By Blogger Ken Abbott, at 3:04 PM  

  • Ken,

    There are two unhelpfully vague things here.

    1. Saying that there is a "link" is not contested. But you are skipping some logical and evidential steps going from "link" w/ cancer to "high enough probability of direct causation of cancer so as to be ethically wreckless".

    2. And "tobacco" per se is not the issue. The issue is non-inhaled cigars. Let's not be sloppy about this. The OPC minister was not supporting a pack-a-day cigarette habit.

    Saying that cigar smokers are "more prone" to cancer than a non-smoker is very sensible. I expect that, but this does not negate the fact that it is 5 times safer than inhalation cigarette smoking. "How much more prone?" is the question that must be answered in order to make an ethical evaluation.

    From wikipedia:
    "...cigar smokers are statistically more likely to develop cancer of the mouth, tongue, or larynx than non smokers. The extent of the additional risk is disputed. The health consequences of occasional cigar smoking (less than daily) are not known, and there are few peer-reviewed and published scientific studies that address the issue of increased risk posed by cigar smoking either to its users or to bystanders."

    So I don't think there is anything irresponsible about smoking cigars if science cannot make a compelling case proving a high risk - not just higher, but high risk.

    By Blogger David Gadbois, at 5:16 PM  

  • David: I'm uncertain why an ethical issue has been raised here. The discussion centers on health behaviors and cancer risks. Smokers are no more or less immoral than nonsmokers, who undoubtedly engage in other health-risky behaviors.

    Wikipedia is a fine resource but not the sort of authority I find compelling for these matters. According to the copy of DeVita's Principles and Practice of Oncology that I have at home, the risk of oral and laryngeal cancer is the same for pipe and cigar smokers as it is for cigarette smokers. Specifically, the risk of oral cancer is increased 27-fold in male smokers of all types over that of nonsmokers.

    Again, I emphasize the importance of discussing these matters with your physician; your dentist will be concerned as well.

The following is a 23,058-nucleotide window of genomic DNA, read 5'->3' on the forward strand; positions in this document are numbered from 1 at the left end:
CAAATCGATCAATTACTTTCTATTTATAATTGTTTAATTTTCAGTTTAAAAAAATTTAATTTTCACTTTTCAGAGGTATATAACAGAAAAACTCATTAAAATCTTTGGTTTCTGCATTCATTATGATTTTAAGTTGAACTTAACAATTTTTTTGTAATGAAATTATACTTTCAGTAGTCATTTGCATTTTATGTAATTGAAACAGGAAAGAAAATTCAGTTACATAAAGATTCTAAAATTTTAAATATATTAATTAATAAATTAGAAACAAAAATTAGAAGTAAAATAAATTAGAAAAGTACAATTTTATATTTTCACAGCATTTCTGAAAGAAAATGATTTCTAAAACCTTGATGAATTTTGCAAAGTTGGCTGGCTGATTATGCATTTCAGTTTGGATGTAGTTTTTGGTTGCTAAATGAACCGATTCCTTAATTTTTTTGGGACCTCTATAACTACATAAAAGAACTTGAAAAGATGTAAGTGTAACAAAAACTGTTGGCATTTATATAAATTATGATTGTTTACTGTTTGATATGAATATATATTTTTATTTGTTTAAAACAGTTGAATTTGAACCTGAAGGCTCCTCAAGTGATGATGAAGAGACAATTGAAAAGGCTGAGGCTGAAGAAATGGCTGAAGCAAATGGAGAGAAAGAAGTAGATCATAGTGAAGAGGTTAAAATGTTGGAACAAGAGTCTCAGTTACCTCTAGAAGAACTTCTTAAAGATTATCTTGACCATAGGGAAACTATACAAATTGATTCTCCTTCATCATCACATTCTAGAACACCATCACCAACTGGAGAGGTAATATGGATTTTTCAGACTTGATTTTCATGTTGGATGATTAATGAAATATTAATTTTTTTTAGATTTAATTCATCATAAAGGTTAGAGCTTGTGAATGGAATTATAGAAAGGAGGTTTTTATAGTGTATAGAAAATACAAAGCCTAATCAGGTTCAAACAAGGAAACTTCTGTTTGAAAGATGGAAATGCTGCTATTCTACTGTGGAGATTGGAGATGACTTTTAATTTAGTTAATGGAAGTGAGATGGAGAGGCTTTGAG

By Blogger Ken Abbott, at 7:56 AM  

  • Ken,

    I'm not a doctor, but as an engineer I do have a fair grasp of numbers and statistics and use of evidence.

    1. Saying (or implying) that occassional cigar smoking is just dangerous (or almost as dangerous) as a pack-a-day cigarette habit fails the "common sense" test. If the frequency is low, and there is no inhalation, how could this be? This, alone, proves nothing, but...

    2. Such an assertion also fails the test of consistent evidence. Our OPC friend cited a figure that indicates 5X lower health risk, apparently contra your DeVita citation. This is what makes the evidence "not compelling" when there are contradictory studies like this. So now we have statistic vs. statistic, w/ common sense being the tie-breaker.

    3. Upon further inspection of your citation, it actually only deals with mouth and voice box cancer. OK, but the big bogeyman for pack-a-day cigarette habits is usually emphysema, lung cancer, and cardiovascular disease. So that's a big missing part of the equation so far.

    4. Upon further inspection of your citation, lumping "male smokers of all types" together tells us almost nothing since there is no breakdown of method or frequency. Or are you trying to say that there is no risk variance in such a broad group??!

    5. Upon a quick google search, your assertion seems to be contradicted once again, by go'ment eggheads themselves:

    "compared with someone who has never smoked, smoking only one to two cigars per day doubles the risk for oral and esophageal cancers."

    So is it double or is it 27-fold??? If we could even get a remotely consistent answer, I'd start caring. Any non-biased researcher must conclude that the risk is indeterminate.

    Oh, and who on earth smokes "only [!] one or two cigars per day"???! If I could even AFFORD one or two cigars per day, I'd start caring.

    By Blogger David Gadbois, at 9:54 AM